Each cell of our body carries the same genome. Then what tells some cells to become kidney cells, and others to become liver cells, and still others to become neurons? The term ‘cell differentiation’ is used for this phenomenon. How does cell differentiation occur?
The answer has to do with 'genetic networks'. But first a word about networks in general. Use of graph theory and network theory in complexity science has paid rich dividends. The reasons are not far to see. A complex system comprises of a large number of individuals, and the individuals interact with one another. We can regard the individuals as the 'nodes' of a network, and an interaction (if any) between any pair of nodes can be represented by a line ('edge') joining those two nodes. Once we have mapped the complex system onto such a network of nodes and edges, the full power of the mathematics of graph theory and network theory can be brought to bear on the investigation of the problem. In a genetic network, the genes are the nodes of the network.
Networks can be of various types. A random network is one in which the presence or absence of any edge is a matter of random occurrence; the edges are distributed randomly. If there are N nodes, and if there is a probability p that any pair of nodes is connected, then it can be worked out that there are pN(N-1)/2 edges. Random networks are the simplest imaginable. We shall encounter other types as we go along.
French scientists François Jacob and Jacques Monod were awarded (along with Andre Lwoff) the Nobel Prize for physiology or medicine for 1965 for their work on 'circuits' in genetic networks. There are thousands of genes arrayed along a DNA molecule. And the genes may be either 'on' (i.e. active) or 'off' (not active). When a gene is on, it is said to be expressing itself; it is doing the transcription work, directing the synthesis of the protein it has the code for.
E. coli are a kind of bacteria. When exposed to lactose (a kind of sugar), they produce an enzyme (a protein) that can digest lactose. Take away the lactose, and the enzyme production stops. Jacob & Monod discovered the so-called 'lac operon' and the underlying gene regulation mechanisms responsible for the sensing of lactose and the production of the enzyme. They discovered that, adjacent to the gene encoding a protein called beta galactosidase, a small 'operator' DNA sequence (called 'O') bound a 'repressor protein' called 'R'. When R was bound to O, the adjacent gene for beta galactosidase could not be copied into its messenger RNA.
In more general terms, Jacob & Monod showed that a small fraction of the genes are 'regulatory genes' which can function as switches. Such activity is triggered by, say, the availability of a particular hormone in the surroundings of a cell (or the presence of lactose in the case of E. coli). This chemical may switch-on a particular gene. The newly activated gene sends out chemical signals to fellow genes, that can switch them on or off, depending on the states they are already in. The altered state of each of these genes then releases, or stops releasing, other chemical signals, which are received by the genetic switches in the network, altering their states in turn, in a cascading manner. This continues till the network of genetic switches settles down to a stable, self-consistent pattern.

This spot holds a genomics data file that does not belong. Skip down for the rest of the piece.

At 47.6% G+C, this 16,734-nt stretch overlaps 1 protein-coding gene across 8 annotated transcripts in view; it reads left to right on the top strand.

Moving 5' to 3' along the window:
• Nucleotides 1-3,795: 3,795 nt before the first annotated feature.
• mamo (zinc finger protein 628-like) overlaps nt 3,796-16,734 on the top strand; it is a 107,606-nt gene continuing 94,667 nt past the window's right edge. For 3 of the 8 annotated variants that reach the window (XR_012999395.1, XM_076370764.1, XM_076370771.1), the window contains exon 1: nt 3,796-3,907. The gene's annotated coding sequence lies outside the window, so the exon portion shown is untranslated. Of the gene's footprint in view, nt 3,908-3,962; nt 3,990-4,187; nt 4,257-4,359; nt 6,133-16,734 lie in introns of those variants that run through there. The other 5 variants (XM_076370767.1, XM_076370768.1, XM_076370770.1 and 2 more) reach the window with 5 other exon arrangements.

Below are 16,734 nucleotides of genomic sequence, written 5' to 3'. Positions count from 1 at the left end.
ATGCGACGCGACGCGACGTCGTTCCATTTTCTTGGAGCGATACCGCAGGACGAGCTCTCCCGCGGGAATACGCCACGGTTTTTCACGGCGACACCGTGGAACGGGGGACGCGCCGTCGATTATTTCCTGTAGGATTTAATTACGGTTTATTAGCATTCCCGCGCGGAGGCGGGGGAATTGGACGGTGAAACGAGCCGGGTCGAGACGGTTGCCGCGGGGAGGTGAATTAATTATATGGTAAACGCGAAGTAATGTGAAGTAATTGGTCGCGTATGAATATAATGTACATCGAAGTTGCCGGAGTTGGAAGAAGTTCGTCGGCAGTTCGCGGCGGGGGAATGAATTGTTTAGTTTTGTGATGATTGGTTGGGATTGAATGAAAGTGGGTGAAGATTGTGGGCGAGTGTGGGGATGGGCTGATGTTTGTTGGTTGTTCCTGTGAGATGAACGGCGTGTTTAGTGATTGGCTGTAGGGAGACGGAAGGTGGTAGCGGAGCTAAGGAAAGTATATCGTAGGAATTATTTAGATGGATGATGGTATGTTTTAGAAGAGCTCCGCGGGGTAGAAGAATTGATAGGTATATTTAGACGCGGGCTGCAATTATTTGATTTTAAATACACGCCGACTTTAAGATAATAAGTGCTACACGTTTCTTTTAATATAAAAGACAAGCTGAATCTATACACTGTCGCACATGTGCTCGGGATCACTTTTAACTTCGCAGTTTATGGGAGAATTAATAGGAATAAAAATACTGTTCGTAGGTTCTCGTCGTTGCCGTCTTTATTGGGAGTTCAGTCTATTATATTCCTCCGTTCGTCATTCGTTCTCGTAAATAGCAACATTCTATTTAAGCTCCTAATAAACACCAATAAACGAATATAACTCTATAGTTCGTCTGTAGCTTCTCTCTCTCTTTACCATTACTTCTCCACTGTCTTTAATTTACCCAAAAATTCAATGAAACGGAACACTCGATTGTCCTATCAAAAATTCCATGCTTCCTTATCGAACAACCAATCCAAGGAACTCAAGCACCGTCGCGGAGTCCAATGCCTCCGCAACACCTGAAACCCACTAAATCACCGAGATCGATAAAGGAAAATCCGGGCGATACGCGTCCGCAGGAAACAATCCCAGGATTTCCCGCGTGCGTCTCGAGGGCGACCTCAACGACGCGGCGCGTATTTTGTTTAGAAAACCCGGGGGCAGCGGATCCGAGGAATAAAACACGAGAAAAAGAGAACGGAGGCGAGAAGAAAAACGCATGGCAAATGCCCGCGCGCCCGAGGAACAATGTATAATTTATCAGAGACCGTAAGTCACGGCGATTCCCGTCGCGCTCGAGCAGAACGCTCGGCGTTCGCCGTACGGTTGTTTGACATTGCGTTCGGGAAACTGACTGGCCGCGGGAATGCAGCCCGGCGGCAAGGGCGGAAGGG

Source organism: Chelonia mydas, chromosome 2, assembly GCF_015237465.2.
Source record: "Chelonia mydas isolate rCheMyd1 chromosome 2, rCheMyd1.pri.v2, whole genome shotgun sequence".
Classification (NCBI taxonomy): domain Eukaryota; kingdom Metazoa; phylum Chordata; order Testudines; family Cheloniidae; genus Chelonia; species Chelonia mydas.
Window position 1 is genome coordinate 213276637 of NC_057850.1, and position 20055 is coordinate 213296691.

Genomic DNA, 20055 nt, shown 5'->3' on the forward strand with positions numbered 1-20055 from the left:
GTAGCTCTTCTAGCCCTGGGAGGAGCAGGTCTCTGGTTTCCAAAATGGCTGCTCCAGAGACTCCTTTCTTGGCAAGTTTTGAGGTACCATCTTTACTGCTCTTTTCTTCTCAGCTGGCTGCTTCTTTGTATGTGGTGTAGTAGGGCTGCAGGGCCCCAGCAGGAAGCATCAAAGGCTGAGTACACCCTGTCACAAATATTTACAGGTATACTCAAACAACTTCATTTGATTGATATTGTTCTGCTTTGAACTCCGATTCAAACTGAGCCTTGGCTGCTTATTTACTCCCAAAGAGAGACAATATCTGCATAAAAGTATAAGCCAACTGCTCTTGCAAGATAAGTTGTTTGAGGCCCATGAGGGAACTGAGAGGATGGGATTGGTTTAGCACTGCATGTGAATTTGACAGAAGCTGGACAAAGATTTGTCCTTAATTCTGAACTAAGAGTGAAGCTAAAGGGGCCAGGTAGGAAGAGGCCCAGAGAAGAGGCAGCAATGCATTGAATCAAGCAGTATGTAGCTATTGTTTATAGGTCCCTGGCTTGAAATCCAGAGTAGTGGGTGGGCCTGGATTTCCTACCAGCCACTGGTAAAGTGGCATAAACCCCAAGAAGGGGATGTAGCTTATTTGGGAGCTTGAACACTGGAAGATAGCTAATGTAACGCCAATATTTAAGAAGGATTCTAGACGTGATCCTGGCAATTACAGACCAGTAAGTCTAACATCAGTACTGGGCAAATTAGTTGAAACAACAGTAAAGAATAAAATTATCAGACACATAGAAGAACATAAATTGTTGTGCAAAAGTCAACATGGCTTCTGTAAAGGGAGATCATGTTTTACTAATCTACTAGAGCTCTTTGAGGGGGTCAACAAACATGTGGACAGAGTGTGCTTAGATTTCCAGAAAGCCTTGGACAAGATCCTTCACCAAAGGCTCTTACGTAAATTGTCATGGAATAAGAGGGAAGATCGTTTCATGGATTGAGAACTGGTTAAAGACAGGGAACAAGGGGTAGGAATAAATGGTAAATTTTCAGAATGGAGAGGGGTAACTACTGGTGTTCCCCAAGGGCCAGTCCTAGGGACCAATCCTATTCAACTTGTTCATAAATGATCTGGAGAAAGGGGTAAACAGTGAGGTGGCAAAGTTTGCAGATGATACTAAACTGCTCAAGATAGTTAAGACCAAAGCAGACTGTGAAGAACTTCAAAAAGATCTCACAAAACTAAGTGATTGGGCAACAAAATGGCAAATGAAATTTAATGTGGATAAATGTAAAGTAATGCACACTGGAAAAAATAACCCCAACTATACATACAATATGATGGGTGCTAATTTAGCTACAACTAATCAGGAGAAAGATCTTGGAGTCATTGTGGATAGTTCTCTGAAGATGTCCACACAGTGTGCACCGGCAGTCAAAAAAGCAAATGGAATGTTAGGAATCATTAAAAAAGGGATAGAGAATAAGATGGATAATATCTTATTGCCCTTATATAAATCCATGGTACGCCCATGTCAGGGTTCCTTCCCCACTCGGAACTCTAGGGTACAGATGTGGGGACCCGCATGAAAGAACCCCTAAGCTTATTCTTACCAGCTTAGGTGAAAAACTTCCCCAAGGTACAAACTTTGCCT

The term 'gene regulation' covers all factors that control gene expression. A gene, or a set of genes, is said to be expressed if the protein expected to be synthesized by its expression is found in the cell. Gene-transcription and gene-translation are obviously the stages wherein this regulation can occur. Other factors which can regulate gene expression are temperature, pH value, and the presence of certain molecules (e.g. hormones).
The work of Jacob & Monod had several implications. For example, it established DNA as not just a repository of the blueprint for the cell, telling it how to synthesize the various proteins, but also as an engineer in charge of construction. The DNA was established to be a molecular-scale computer that computed how the cell was to build and repair itself, and how it was to interact with the surrounding world.
This work also solved the mystery of cell differentiation. It was concluded that each type of cell corresponds to a different pattern of the genetic network, influenced by the presence of specific hormones etc. Although there is only a single genome involved, the genome can have many stable patterns of activation or expression, each corresponding to a different cell type (liver, kidney, brain, etc.). Thus the genome was viewed as a complex network of interacting components, which control homeostasis and differentiation through very specific control circuits among the genes. [Homeostasis is the ability of higher animals to maintain an internal consistency.]
Stuart Kauffman carried the genetic-circuit idea still further. He had introduced in 1969 the notion of Random Boolean Networks (RBNs). We have seen above how genes in a genetic circuit may be on or off. He made the simplifying assumption that each node (gene) has two discrete (binary) states: 1 for on, 0 for off. Suppose there are N such nodes. An RBN is a random network of N binary-state nodes (representing genes in our case) with, say, K inputs to each node representing regulatory mechanisms.
As I shall explain in the next post, Kauffman went many steps further than Jacob & Monod, and demonstrated that even randomly constructed networks of high molecular specificity can undergo homeostasis and differentiation. This was a remarkable result because it meant that HIGHLY ORDERED DYNAMICAL BEHAVIOUR CAN ARISE EVEN FOR RANDOMLY CONSTRUCTED GENETIC NETWORKS, GETTING JUST A FEW INPUTS PER GENE.